Court sets date to decide webmaster Chiranuch's fate

Court sets date to decide webmaster Chiranuch's fate

The Criminal Court will give a verdict for lese majeste defendant Chiranuch Premchaiyaporn on April 30, three years after her arrest in March 2009.

Chiranuch: Preparing for verdict

The court yesterday set the date to deliver the verdict after three consecutive days of hearing.

Ms Chiranuch, webmaster of the independent news website, was charged under the Computer Crime Act (CCA) and the Criminal Code's Section 112, better known as the lese majeste law, following postings of messages found on the website's web board deemed to be insulting to the monarchy.

Court officials yesterday said the court has been fair in allowing as many hearings, in-depth testimonies, and cross-examinations as possible.

All sides should also trust the integrity and knowledge of the court in the coming verdict, they said.

The defence lawyer team would have to submit its closing statement within 30 days.

Ms Chiranuch said she would discuss with her lawyers how to prepare the closing statements. She was relieved the hearing was over, but said the verdict has yet to come. "On one hand, it has ended, but on the other hand, we also have to prepare for whatever [verdict] will be delivered," Ms Chiranuch said.

"This is a significant court case. It is unprecedented, so it's imperative that we do our best in mounting our defence, including presenting loopholes or inadequacies in the [CCA] guidelines for web operators."

Representatives of the diplomatic community, activists, and academics showed up during the hearing.

Among them, representatives from the European Commission, the embassies of Switzerland, Sweden, the US and the Office of the UN Human Rights presented their views.

The defence's five witnesses have given testimony, consisting of the website's censorship volunteer, a law lecturer, computer engineering expert, a website owner, and a mass communication expert.

Dr Kitipumi Chutasmit, director of Phusing Hospital, testified on behalf of the censorship volunteers.

He told the court a few dozen volunteers monitored inappropriate content on's web board.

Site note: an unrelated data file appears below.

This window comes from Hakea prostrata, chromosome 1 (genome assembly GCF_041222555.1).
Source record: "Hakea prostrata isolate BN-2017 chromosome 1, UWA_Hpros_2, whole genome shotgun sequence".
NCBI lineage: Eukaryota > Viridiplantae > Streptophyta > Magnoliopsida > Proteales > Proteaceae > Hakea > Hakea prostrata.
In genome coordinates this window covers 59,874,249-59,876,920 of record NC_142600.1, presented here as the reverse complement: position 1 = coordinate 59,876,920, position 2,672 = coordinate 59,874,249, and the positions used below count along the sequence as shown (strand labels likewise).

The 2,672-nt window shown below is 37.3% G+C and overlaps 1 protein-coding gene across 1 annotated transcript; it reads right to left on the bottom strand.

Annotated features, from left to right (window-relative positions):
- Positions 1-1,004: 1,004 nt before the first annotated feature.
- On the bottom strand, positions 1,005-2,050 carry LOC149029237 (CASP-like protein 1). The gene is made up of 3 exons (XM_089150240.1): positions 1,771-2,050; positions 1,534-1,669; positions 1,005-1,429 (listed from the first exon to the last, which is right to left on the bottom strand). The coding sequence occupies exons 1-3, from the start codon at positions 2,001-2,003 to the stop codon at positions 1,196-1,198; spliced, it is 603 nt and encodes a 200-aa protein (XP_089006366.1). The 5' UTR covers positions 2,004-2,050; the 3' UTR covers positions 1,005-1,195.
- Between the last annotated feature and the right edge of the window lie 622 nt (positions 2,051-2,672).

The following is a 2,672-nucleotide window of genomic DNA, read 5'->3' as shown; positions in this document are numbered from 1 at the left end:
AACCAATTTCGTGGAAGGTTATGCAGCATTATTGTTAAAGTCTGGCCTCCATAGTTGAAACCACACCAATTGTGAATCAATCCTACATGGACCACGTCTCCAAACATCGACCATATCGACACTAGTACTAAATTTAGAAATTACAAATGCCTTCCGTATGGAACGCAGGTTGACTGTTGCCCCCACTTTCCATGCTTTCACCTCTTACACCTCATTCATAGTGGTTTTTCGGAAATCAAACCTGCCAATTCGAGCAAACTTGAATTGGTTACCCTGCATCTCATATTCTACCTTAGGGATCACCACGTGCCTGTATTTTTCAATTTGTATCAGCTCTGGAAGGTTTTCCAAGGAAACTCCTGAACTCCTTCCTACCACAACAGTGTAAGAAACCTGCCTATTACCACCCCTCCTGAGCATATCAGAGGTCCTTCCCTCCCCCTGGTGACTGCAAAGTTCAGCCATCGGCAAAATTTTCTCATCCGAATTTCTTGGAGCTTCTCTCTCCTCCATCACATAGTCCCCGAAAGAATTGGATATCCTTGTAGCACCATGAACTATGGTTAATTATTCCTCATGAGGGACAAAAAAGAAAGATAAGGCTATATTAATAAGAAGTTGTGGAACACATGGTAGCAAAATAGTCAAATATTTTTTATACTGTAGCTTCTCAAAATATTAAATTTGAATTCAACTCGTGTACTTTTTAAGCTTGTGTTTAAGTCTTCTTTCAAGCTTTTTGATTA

General readers could also inform the webmaster if they found undesirable content there, Dr Kitipumi said.

Sawatree Suksri, Thammasat University's law lecturer, told the court that internet freedom was a fundamental human right.

She cited a UN report in May last year that intermediaries should not be held liable for any offence committed by a third party unless they collaborated or knew about it.

The authorities have not issued guidelines or regulations to understand and expedite the law, she told the court.

Jittat Fakcharoenphol, Kasetsart University's computer engineering lecturer, said he was approached to be a director and treasurer of in 2008 following the webmaster's increasing concerns that the volunteers were not enough to screen out inappropriate contents.

"We thought about developing a computer programme to help screen and alert us for inappropriate words and content so the webmaster would be able to delete it in time," Mr Jittat said.

However, he said, the ideas were not put in place since the webmaster had decided to close down the web board as she faced more problems, Mr Jittat said.

During cross-examination, the prosecutor asked if it was the duty of the webmaster to take full responsibility for supervising the web board administration. Mr Jittat said that was the case in principle.

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